AI can help L&D create a high-performance work culture
We see a huge number of products and services in digital society today that were inconceivable even in the recent past.
Learning has moved on from the traditional learning management system (LMS) to AI-powered learning experience platforms (LXPs).
AI-based learning platforms are leveraging the successful features of consumer content platforms - quite like Spotify, which gives playlist recommendations based on a person’s music taste, and delivers this through a simple interface accessible from any device.
Gartner predicts that the global business value derived from AI will reach $3.9tn in 2022.
AI can truly transform the business world, including corporate learning. Using AI, LXPs can curate personalised content to reskill employees to meet work challenges.
It can contextualise content, picking from millions of sources, based on each individual employee’s previous interests, career background, preferred content formats and current skill levels.
Most importantly, all this learning can be delivered at the speed of business.
AI also has the power to free L&D professionals from having to focus on training delivery. L&D can, instead, focus on creating more value and enhancing the effectiveness of their training programmes through key analytics.
Together, with HR teams, they can streamline and standardise employee onboarding and continued learning, which so far has mostly been informal and needs based.
In fact, it is the ability of AI to learn and improve that will help L&D departments continue to deliver meaningful learning experiences across the board.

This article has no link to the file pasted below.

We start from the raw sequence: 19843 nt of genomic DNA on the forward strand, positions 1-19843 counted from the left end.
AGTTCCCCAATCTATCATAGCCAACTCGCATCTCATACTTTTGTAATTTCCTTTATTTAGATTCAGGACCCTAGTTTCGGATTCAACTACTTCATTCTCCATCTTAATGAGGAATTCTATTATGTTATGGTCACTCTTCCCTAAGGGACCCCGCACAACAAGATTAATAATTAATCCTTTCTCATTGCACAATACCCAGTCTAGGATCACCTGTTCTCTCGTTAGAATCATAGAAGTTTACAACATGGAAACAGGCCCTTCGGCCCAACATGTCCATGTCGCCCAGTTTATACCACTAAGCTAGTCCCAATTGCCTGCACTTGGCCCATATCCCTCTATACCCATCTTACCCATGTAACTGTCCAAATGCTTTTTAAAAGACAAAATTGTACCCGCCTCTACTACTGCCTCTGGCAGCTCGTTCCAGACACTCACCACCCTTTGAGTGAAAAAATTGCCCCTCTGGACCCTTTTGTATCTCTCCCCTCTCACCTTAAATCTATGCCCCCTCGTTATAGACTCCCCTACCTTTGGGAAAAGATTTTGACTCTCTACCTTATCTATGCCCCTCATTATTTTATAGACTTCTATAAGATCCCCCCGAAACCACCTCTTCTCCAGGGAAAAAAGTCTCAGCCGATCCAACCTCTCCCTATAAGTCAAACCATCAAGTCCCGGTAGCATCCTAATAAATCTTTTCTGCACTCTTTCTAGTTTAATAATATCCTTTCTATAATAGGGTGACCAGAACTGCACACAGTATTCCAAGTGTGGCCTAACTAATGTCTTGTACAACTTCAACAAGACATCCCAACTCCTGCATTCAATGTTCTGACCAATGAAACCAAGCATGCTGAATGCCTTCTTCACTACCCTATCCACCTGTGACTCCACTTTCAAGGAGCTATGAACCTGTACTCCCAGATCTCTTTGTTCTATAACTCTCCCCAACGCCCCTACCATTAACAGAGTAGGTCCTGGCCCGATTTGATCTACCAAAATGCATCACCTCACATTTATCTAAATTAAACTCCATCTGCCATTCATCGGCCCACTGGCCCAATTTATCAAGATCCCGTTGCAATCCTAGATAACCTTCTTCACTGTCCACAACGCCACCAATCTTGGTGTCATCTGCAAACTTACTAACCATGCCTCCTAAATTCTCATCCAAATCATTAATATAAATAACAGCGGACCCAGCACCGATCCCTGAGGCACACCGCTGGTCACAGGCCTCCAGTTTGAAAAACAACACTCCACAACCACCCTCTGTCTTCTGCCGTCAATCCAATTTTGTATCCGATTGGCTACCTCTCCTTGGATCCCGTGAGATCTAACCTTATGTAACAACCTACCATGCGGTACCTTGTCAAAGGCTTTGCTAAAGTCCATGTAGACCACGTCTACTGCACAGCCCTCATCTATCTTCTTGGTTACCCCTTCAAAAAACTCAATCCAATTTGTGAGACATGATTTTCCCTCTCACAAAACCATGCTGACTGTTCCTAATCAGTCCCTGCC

In addition, with an AI-driven chatbot, high levels of engagement and instant feedback become achievable.
Leveraging the power of machine learning and natural language processing, via the AI-powered chatbot, companies can ensure better learning outcomes, where the chatbot functions as a personal learning facilitator, delivering quick solutions to learners’ queries.
Preparing employees for the future of work has to start now. Fortunately, technology brings us the solution to do just that through AI-powered learning experience platforms.
About the author
Tony Hughes recaps the advantages of virtual learning and digital delivery.
For Nikolas Kairinos, AI is the key to productivity and the EU can't afford to fall behind.
Lightbulb Moment founder Jo Cook shouts across the pond to tech maven Trish Uhl about how several modern buzzword-heavy technologies can be combined and applied in business.
The Charity Learning Consortium has announced the winners of the annual Charity Learning Awards, revealing stories of amazing dedication, innovation and collaboration on the road to eLearning...
Vincent Belliveau, Senior Vice President & General Manager EMEA at Cornerstone OnDemand, explores the benefits of internal recruitment
L&D experts from LinkedIn, Coca-Cola and Capital One International are set to share their expertise at the renowned World of Learning Conference.